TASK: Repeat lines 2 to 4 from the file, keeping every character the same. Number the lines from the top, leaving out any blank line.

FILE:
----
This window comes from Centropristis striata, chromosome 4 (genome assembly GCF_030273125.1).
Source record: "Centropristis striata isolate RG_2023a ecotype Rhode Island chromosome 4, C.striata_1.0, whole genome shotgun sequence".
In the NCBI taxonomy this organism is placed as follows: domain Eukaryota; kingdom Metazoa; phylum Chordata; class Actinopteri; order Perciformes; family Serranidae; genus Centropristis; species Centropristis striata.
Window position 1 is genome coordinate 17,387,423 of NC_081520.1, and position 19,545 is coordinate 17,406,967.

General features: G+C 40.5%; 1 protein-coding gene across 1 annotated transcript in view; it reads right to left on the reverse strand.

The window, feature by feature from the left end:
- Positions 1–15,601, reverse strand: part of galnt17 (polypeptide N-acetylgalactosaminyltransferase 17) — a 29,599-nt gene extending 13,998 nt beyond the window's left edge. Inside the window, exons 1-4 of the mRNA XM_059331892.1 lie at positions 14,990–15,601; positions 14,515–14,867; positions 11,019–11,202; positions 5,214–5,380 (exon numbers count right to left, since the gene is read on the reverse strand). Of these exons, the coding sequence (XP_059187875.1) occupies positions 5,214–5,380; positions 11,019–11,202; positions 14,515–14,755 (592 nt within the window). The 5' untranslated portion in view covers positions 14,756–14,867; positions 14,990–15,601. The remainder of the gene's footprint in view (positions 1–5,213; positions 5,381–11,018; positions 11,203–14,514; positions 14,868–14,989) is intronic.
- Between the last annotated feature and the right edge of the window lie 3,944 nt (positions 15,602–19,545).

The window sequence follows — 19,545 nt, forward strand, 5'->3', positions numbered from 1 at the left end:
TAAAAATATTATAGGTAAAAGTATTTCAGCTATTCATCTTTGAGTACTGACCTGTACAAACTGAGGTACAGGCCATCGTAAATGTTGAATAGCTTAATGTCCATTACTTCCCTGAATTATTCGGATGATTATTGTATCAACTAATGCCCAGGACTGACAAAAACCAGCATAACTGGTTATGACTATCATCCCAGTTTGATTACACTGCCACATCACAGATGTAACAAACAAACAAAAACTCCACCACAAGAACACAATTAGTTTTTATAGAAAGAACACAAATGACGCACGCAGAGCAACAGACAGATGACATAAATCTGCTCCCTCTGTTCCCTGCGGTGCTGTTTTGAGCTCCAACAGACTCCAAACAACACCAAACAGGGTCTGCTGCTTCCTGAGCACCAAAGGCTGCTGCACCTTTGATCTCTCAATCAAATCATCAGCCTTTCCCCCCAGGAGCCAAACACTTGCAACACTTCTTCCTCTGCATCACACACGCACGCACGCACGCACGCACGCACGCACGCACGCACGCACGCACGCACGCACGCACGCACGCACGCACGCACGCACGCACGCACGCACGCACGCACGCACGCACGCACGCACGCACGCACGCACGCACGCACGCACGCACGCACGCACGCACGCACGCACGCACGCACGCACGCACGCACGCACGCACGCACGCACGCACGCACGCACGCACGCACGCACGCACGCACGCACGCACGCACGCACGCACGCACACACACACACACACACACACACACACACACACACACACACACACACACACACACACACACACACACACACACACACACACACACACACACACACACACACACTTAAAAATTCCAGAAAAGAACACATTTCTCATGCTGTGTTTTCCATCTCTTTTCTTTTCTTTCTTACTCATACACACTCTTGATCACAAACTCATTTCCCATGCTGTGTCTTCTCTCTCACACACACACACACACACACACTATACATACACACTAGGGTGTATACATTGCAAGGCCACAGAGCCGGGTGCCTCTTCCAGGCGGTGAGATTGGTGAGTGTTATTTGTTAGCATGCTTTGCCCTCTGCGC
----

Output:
Source record: "Centropristis striata isolate RG_2023a ecotype Rhode Island chromosome 4, C.striata_1.0, whole genome shotgun sequence".
In the NCBI taxonomy this organism is placed as follows: domain Eukaryota; kingdom Metazoa; phylum Chordata; class Actinopteri; order Perciformes; family Serranidae; genus Centropristis; species Centropristis striata.
Window position 1 is genome coordinate 17,387,423 of NC_081520.1, and position 19,545 is coordinate 17,406,967.